By LeRae Haynes –
Landfill diversion and public education are two highlights on the job for Central Cariboo Disposal’s new area manager Dan Harrison.
“I wasn’t a really big trash guy when I came here; I see it now—keeping stuff out of the landfill is my biggest priority,” he said. “If we can push recycling and diversion of any description, it’s a good thing.”
He said it’s been a great learning curve in the past year. “Every day is different. If I need to drive a truck, I drive a truck. I help a guy in the shop if needed, and if I’m needed in the office I answer calls and help with billing,” he explained.
Harrison manages a crew of 15 people and does administrative tasks. “I direct the work flow—what we have to do every day and what guys need to go where. I co-ordinate products that come in, including what needs to be baled, and look after three transfer stations that include Frost Creek and 150 Mile House.”
He said share sheds are a wonderful example of landfill diversion. “And they’re free,” he added.
“There’s also the wood waste site with things like dimensional lumber, pallets, dressers—repurposed wood free for projects. When it’s something people can repurpose and it doesn’t go into the landfill, that’s a double bonus.”
Printed, paper, and packages are the three Ps that go into recycling. There are handy bins for everything at the transfer stations, including shredded paper, glass, metal, cardboard, and batteries.
“If you’re not sure if something’s recyclable, call me; send me a picture. I’m glad to help,” he said.
“I love doing school tours and showing the kids the baler and what we’re all about,” Dan said, adding that Mary Forbes, Waste Wise Community Educator for the Cariboo Regional District, brings groups of kids for tours. “I like watching their eyes light up. They really get into it and take it home to their parents.”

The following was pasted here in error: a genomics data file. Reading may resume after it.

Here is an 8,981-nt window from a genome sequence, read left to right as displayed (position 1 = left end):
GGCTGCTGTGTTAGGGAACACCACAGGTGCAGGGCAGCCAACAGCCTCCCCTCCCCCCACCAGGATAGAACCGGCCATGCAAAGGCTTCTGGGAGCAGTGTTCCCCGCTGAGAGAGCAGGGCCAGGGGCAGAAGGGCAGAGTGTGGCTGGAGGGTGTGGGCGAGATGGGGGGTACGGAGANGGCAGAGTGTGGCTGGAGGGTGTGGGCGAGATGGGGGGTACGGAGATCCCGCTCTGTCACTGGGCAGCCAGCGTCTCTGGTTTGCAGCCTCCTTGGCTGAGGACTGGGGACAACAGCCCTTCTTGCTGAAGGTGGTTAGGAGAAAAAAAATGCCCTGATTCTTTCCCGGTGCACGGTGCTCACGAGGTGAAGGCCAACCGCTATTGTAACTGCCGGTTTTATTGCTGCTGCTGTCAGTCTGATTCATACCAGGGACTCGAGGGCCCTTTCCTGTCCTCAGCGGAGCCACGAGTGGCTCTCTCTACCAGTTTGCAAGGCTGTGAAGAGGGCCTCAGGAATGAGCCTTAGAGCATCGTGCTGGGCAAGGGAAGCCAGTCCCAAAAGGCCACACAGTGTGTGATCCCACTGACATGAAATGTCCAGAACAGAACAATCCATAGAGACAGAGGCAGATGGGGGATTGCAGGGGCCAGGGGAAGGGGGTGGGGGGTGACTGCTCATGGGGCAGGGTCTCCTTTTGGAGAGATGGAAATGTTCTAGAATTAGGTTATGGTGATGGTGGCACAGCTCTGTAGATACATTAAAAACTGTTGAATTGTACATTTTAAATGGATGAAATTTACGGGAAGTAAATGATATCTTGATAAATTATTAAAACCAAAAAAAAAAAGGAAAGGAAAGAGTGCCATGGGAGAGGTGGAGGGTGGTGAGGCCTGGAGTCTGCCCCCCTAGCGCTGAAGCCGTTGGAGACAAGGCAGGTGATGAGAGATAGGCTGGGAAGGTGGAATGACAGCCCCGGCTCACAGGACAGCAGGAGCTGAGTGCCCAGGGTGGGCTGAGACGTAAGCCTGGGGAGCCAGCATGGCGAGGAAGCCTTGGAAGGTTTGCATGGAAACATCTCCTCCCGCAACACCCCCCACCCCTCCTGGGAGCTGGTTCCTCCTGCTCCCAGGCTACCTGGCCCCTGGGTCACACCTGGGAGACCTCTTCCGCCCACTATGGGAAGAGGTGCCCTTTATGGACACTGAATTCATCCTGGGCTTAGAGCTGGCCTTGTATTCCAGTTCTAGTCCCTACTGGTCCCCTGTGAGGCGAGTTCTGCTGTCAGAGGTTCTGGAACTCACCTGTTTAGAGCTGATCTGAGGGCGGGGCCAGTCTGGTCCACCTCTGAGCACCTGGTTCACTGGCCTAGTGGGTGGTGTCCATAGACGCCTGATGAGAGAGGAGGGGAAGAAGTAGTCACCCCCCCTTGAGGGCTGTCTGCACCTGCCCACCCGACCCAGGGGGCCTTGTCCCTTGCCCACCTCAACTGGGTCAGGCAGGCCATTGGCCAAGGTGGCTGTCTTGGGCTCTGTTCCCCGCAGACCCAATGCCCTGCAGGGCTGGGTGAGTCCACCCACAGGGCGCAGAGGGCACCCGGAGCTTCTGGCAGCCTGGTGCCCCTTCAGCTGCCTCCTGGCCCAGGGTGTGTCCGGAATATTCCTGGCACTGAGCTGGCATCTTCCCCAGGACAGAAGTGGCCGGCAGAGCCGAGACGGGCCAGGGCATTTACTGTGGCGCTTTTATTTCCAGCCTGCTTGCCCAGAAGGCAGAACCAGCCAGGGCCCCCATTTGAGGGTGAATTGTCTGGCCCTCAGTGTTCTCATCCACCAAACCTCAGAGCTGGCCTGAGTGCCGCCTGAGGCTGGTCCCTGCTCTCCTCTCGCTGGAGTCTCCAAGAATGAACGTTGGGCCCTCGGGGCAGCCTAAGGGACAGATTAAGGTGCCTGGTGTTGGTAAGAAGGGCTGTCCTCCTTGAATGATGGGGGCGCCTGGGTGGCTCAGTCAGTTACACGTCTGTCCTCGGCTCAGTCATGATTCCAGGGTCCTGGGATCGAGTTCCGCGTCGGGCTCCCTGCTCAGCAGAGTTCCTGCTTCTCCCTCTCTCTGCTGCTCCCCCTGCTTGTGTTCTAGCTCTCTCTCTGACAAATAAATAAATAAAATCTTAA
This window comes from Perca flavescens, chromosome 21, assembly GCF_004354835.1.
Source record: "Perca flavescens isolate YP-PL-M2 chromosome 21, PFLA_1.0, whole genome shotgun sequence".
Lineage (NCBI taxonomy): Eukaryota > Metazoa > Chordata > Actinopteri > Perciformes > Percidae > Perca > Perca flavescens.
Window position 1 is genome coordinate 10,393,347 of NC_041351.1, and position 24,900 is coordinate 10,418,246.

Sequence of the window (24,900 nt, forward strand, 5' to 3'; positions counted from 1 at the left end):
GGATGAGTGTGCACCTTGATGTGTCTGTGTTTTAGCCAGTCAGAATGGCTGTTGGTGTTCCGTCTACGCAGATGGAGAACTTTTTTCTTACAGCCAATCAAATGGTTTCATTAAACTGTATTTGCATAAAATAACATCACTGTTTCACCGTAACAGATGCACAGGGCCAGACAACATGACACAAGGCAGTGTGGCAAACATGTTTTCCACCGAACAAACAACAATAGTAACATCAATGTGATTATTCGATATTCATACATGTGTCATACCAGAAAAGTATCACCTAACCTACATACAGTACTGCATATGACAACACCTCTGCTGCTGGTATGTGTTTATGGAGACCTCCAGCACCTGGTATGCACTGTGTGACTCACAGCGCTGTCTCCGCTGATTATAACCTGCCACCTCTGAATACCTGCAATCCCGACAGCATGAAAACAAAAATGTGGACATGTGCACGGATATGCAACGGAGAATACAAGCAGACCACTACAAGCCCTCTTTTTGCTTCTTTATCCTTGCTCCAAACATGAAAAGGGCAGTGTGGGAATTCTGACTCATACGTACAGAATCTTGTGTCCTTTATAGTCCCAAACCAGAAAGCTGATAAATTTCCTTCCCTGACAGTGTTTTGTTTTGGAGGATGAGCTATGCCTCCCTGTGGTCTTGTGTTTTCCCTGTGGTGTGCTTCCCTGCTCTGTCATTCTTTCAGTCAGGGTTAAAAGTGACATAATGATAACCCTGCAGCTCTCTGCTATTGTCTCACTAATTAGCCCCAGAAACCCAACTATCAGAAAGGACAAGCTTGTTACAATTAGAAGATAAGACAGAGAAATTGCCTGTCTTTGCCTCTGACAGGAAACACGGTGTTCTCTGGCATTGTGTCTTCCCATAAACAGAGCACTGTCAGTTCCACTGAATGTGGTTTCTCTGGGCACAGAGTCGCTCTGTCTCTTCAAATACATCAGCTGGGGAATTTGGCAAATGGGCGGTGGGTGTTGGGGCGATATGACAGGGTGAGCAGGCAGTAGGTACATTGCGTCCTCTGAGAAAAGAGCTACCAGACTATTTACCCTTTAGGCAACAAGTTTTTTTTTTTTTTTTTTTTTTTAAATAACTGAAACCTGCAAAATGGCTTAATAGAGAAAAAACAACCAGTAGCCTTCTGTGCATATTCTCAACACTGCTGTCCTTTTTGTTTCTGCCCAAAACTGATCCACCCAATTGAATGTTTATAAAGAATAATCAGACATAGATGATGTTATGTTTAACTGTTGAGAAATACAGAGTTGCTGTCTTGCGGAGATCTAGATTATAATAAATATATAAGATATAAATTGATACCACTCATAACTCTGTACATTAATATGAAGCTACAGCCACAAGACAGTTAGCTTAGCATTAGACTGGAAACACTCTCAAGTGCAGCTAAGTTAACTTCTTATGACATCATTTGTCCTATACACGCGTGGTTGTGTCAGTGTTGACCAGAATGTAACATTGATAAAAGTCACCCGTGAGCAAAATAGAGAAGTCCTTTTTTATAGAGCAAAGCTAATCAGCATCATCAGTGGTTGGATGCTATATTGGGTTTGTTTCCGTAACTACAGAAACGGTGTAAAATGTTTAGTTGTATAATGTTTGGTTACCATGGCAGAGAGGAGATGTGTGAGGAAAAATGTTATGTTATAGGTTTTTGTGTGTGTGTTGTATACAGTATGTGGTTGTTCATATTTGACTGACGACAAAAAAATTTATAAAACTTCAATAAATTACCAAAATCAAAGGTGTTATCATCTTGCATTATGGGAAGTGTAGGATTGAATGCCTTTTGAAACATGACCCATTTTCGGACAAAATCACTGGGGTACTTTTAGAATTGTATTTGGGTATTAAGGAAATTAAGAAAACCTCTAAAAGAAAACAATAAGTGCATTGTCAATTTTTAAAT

He said when in it comes to plastic bags in the landfill, he sees a light at the end of the tunnel. “I come from Alberta and spent a lot of time working in the oil fields; you cannot get a plastic bag in Fort McMurray.
“I don’t care if you spend $3,000 at Walmart, there are no plastic bags. I learned that the hard way. The first time I stopped there on my way to a rig, I bought my six months of groceries and I got no bags. You got a shopping cart: figure it out.”
He said charging for bags doesn’t change your attitude.
“There are biodegradable bags, but they take way too long to decompose. I’ll never see those bags break down in my lifetime. What’s best for kitchen waste is no bag at all. Get a compost bucket from Mary Forbes at the Potato House and take it there,” he added.
“Plastic bags? Ban them. It works in other communities.”
For more information about Central Cariboo Disposal and the services they provide, phone (250) 392-5893, visit www.ccdsl.ca, or follow Central Cariboo Disposal on Facebook.